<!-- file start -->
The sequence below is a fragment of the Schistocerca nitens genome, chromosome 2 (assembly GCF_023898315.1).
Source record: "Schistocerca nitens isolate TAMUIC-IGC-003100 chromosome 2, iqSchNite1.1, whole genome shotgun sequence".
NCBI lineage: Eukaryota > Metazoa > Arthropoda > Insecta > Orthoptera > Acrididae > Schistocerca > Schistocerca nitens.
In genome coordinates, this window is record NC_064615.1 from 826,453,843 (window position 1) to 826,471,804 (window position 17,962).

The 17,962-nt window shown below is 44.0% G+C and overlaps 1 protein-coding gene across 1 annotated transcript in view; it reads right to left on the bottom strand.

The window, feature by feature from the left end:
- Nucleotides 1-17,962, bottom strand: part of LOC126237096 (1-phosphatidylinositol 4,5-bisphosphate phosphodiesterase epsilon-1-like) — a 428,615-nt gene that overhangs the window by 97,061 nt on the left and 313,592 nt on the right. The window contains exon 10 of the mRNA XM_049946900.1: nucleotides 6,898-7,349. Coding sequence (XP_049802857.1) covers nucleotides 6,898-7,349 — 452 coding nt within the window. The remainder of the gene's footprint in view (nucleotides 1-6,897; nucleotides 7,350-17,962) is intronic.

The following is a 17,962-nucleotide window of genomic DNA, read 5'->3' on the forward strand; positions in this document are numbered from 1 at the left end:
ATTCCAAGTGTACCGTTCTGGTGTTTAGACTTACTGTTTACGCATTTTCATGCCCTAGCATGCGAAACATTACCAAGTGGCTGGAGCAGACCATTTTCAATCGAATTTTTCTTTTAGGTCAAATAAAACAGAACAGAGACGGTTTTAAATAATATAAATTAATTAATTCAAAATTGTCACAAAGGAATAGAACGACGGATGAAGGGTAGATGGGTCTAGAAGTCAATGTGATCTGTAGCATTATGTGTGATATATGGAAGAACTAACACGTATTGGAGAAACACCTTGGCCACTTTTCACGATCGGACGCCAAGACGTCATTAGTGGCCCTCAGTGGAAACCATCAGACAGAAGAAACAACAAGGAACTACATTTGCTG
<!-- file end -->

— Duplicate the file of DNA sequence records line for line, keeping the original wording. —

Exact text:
The sequence below is a fragment of the Schistocerca nitens genome, chromosome 2 (assembly GCF_023898315.1).
Source record: "Schistocerca nitens isolate TAMUIC-IGC-003100 chromosome 2, iqSchNite1.1, whole genome shotgun sequence".
NCBI lineage: Eukaryota > Metazoa > Arthropoda > Insecta > Orthoptera > Acrididae > Schistocerca > Schistocerca nitens.
In genome coordinates, this window is record NC_064615.1 from 826,453,843 (window position 1) to 826,471,804 (window position 17,962).

The 17,962-nt window shown below is 44.0% G+C and overlaps 1 protein-coding gene across 1 annotated transcript in view; it reads right to left on the bottom strand.

The window, feature by feature from the left end:
- Nucleotides 1-17,962, bottom strand: part of LOC126237096 (1-phosphatidylinositol 4,5-bisphosphate phosphodiesterase epsilon-1-like) — a 428,615-nt gene that overhangs the window by 97,061 nt on the left and 313,592 nt on the right. The window contains exon 10 of the mRNA XM_049946900.1: nucleotides 6,898-7,349. Coding sequence (XP_049802857.1) covers nucleotides 6,898-7,349 — 452 coding nt within the window. The remainder of the gene's footprint in view (nucleotides 1-6,897; nucleotides 7,350-17,962) is intronic.

The following is a 17,962-nucleotide window of genomic DNA, read 5'->3' on the forward strand; positions in this document are numbered from 1 at the left end:
ATTCCAAGTGTACCGTTCTGGTGTTTAGACTTACTGTTTACGCATTTTCATGCCCTAGCATGCGAAACATTACCAAGTGGCTGGAGCAGACCATTTTCAATCGAATTTTTCTTTTAGGTCAAATAAAACAGAACAGAGACGGTTTTAAATAATATAAATTAATTAATTCAAAATTGTCACAAAGGAATAGAACGACGGATGAAGGGTAGATGGGTCTAGAAGTCAATGTGATCTGTAGCATTATGTGTGATATATGGAAGAACTAACACGTATTGGAGAAACACCTTGGCCACTTTTCACGATCGGACGCCAAGACGTCATTAGTGGCCCTCAGTGGAAACCATCAGACAGAAGAAACAACAAGGAACTACATTTGCTG